The opinion of the court was delivered by: Judge James M. Munley United States District Court
Before the court for disposition are several pretrial motions. The motions have been fully briefed and are ripe for disposition.
The United States of America (hereinafter "government") has filed a sixteen-count Second Superceding Indictment against Defendant Joseph P. Donahue (hereinafter "defendant"). The indictment contains charges of bank fraud, credit card fraud, false statements to the government and money laundering.
Several motions have been filed that we will discuss separately.
I. Defendant's Motion for Notice by the Government of its Intention to rely Upon Other Crimes, Wrongs, Acts and Misconduct Evidence
Defendant moves for notice from the government of its intention to rely upon other crimes, wrongs, acts and misconduct evidence. (Doc. 126). Under the Federal Rules of Evidence, such evidence may be admissible for certain purposes if the government provides notice that it intends to use it. Specifically, Rule 404(b) provides that evidence of other "crimes, wrongs, or acts" may be admissible to establish "proof of motive, opportunity, intent, preparation, plan, knowledge, identity, or absence of mistake or accident, provided that upon request by the accused, the prosecution in a criminal case shall provide reasonable notice in advance of trial, or during trial if the court excuses pretrial notice on good cause shown, of the general nature of any such evidence it intends to introduce at trial." FED. R. EVID. 404(b).
Defendant moves for such notice in the instant case. In its brief in response to the defendant's motion, the government indicates that it has already provided the defendant with such notice of other crimes, wrongs or acts. (Doc. 135, Gov't Brief at 3). The government's brief also lists the witnesses that it intends to call to establish these similar acts. (Id.). The government indicates that the evidence related to these other acts is available for inspection and copying by the defendant. (Id.). Because the government has provided the requested information, the motion will be denied as moot.*fn1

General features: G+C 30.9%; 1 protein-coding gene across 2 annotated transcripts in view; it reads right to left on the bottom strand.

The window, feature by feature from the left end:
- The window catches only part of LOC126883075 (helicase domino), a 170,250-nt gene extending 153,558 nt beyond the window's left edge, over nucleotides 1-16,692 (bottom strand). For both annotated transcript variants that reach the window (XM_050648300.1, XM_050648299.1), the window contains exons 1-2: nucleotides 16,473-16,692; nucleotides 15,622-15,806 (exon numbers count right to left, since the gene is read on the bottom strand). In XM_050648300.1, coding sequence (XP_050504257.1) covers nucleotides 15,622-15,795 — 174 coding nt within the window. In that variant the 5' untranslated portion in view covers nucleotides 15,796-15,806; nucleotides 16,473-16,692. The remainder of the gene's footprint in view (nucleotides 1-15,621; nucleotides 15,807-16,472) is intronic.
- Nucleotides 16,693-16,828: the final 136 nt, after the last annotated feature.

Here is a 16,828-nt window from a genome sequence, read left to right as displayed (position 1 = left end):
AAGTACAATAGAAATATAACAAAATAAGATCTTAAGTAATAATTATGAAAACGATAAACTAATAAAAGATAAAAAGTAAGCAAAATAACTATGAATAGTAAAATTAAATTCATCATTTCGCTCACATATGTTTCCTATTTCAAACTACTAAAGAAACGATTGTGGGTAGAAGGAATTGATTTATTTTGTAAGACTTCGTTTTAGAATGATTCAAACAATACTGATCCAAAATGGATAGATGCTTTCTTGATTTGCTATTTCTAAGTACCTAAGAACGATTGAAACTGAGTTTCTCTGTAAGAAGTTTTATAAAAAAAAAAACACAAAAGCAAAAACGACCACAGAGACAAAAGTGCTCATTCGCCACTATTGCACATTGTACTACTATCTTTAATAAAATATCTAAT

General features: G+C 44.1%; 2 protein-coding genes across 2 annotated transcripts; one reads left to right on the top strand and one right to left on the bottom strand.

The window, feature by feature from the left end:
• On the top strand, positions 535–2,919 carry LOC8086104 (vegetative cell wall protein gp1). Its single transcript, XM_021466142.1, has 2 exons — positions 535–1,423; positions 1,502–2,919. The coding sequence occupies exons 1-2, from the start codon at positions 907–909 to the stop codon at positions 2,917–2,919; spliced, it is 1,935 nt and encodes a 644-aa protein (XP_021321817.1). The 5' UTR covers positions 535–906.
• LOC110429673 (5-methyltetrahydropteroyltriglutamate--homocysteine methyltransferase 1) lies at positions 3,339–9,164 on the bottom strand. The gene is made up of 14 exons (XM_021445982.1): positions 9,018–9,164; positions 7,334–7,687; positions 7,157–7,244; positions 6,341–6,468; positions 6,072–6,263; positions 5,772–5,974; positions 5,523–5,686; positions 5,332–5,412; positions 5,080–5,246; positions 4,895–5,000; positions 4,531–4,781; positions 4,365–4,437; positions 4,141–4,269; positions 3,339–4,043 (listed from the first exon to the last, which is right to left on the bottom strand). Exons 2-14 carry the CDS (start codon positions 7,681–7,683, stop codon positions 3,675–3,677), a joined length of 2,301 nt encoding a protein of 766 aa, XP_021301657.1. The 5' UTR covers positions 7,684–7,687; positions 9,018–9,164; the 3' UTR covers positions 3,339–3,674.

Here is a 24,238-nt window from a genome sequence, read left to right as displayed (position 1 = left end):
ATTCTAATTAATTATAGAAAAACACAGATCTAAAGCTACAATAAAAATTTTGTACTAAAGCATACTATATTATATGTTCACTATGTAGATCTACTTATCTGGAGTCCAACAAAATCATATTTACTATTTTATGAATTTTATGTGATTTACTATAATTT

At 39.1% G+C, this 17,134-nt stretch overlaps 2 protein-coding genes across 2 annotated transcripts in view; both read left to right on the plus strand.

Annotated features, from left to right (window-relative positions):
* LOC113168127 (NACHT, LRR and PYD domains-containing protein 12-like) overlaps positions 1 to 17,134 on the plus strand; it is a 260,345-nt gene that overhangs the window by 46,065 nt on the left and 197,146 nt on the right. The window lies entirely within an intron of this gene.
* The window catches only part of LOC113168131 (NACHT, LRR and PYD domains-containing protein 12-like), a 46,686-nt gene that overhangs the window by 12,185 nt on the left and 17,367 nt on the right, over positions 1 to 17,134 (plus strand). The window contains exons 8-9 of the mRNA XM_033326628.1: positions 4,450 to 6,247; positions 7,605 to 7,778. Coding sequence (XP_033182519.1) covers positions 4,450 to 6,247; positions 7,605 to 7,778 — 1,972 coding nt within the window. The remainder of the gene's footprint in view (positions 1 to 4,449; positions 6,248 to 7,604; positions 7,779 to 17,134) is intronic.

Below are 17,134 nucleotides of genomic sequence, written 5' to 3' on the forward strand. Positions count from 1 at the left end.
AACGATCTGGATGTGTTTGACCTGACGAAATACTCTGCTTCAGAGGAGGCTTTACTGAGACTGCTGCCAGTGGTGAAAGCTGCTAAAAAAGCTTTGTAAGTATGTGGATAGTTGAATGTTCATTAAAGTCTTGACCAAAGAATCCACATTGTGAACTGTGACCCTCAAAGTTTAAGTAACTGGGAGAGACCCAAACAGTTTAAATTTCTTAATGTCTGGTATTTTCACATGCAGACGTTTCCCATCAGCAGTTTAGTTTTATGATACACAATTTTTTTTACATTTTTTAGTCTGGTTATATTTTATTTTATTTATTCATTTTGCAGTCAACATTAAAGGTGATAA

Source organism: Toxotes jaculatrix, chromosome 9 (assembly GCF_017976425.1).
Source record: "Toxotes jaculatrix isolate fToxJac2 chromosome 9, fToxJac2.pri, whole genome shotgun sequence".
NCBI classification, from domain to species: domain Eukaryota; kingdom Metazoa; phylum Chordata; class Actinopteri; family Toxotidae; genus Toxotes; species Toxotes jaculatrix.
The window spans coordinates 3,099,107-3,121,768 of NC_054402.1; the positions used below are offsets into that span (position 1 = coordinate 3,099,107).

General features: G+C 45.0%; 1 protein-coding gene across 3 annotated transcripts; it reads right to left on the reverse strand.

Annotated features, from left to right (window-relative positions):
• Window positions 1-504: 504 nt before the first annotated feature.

II. Defendant's Motion to Dismiss Count 2 for Failure to State a Claim
Defendant next moves to dismiss Count 2 of the indictment for failure to state a claim. (Doc. 129). Count 2 of the Indictment charges money laundering. Count 1 of the Indictment charges bank fraud. The money laundering alleged in Count 2 involves the funds obtained through the bank fraud alleged in Count 1. Defendant argues that financial transactions alleged in Count 2 are "part and parcel" of the underlying scheme to defraud. They do not amount to temporally distinct conduct as required by the criminal statutes and the Double Jeopardy Clause of the United States Constitution. The government's position is that the two counts involve separate crimes and the Double Jeopardy Clause is not violated.
To analyze this motion, we must first review the government's allegations as found in the Second Superceding Indictment.*fn2 Count 1 involves allegations of bank fraud. The government alleges that the defendant represented himself to M & T Bank as Scott Carey to apply for and obtain a $50,000.00 line of credit, which was later increased to $100,000. (Doc. 138, Superceding Indictment, Count 1, ¶ ¶ 5, 8 ). Defendant forged Scott Carey's signature and used a fraudulent driver's license to identify himself as Scott Carey to M & T Bank. (Id. at ¶ 6). On February 2, 2004, the defendant used the line of credit to obtain a bank check in the amount of $33,476.00 made payable to Select Marketing Group. (Id. at ¶ ¶ 7, 9(c)). The government charges that these allegations amount to bank fraud in violation of 18 U.S.C. § 1344.
Count 2 alleges that the defendant deposited this fraudulently obtained check into Select Marketing Group's account with Wachovia Bank. (Id. at Count 2, ¶ 5(c)). The defendant then made various transfers of funds from Select Marketing Group's account to the Wachovia account of another of his businesses, to himself and to a credit card account. (Id. ¶ 5). According to the ...